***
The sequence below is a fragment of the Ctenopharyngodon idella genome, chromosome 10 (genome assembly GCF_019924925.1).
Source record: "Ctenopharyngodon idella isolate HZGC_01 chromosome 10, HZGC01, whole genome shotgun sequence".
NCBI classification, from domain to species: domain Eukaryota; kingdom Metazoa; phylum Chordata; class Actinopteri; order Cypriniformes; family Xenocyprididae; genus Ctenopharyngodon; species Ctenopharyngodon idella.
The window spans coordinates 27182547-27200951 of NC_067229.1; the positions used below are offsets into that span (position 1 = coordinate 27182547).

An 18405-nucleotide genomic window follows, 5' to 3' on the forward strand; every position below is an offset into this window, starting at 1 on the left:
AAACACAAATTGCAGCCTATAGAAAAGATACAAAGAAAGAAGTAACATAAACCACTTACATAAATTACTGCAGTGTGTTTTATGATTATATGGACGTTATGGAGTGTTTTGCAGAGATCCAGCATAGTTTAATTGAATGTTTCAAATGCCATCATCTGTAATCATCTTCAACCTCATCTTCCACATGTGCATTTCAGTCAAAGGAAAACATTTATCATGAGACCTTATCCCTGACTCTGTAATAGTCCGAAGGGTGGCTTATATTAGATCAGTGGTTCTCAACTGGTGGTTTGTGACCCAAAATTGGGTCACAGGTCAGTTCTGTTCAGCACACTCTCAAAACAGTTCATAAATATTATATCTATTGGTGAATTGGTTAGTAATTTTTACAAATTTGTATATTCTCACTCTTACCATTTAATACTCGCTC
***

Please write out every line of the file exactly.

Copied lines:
The sequence below is a fragment of the Ctenopharyngodon idella genome, chromosome 10 (genome assembly GCF_019924925.1).
Source record: "Ctenopharyngodon idella isolate HZGC_01 chromosome 10, HZGC01, whole genome shotgun sequence".
NCBI classification, from domain to species: domain Eukaryota; kingdom Metazoa; phylum Chordata; class Actinopteri; order Cypriniformes; family Xenocyprididae; genus Ctenopharyngodon; species Ctenopharyngodon idella.
The window spans coordinates 27182547-27200951 of NC_067229.1; the positions used below are offsets into that span (position 1 = coordinate 27182547).

An 18405-nucleotide genomic window follows, 5' to 3' on the forward strand; every position below is an offset into this window, starting at 1 on the left:
AAACACAAATTGCAGCCTATAGAAAAGATACAAAGAAAGAAGTAACATAAACCACTTACATAAATTACTGCAGTGTGTTTTATGATTATATGGACGTTATGGAGTGTTTTGCAGAGATCCAGCATAGTTTAATTGAATGTTTCAAATGCCATCATCTGTAATCATCTTCAACCTCATCTTCCACATGTGCATTTCAGTCAAAGGAAAACATTTATCATGAGACCTTATCCCTGACTCTGTAATAGTCCGAAGGGTGGCTTATATTAGATCAGTGGTTCTCAACTGGTGGTTTGTGACCCAAAATTGGGTCACAGGTCAGTTCTGTTCAGCACACTCTCAAAACAGTTCATAAATATTATATCTATTGGTGAATTGGTTAGTAATTTTTACAAATTTGTATATTCTCACTCTTACCATTTAATACTCGCTC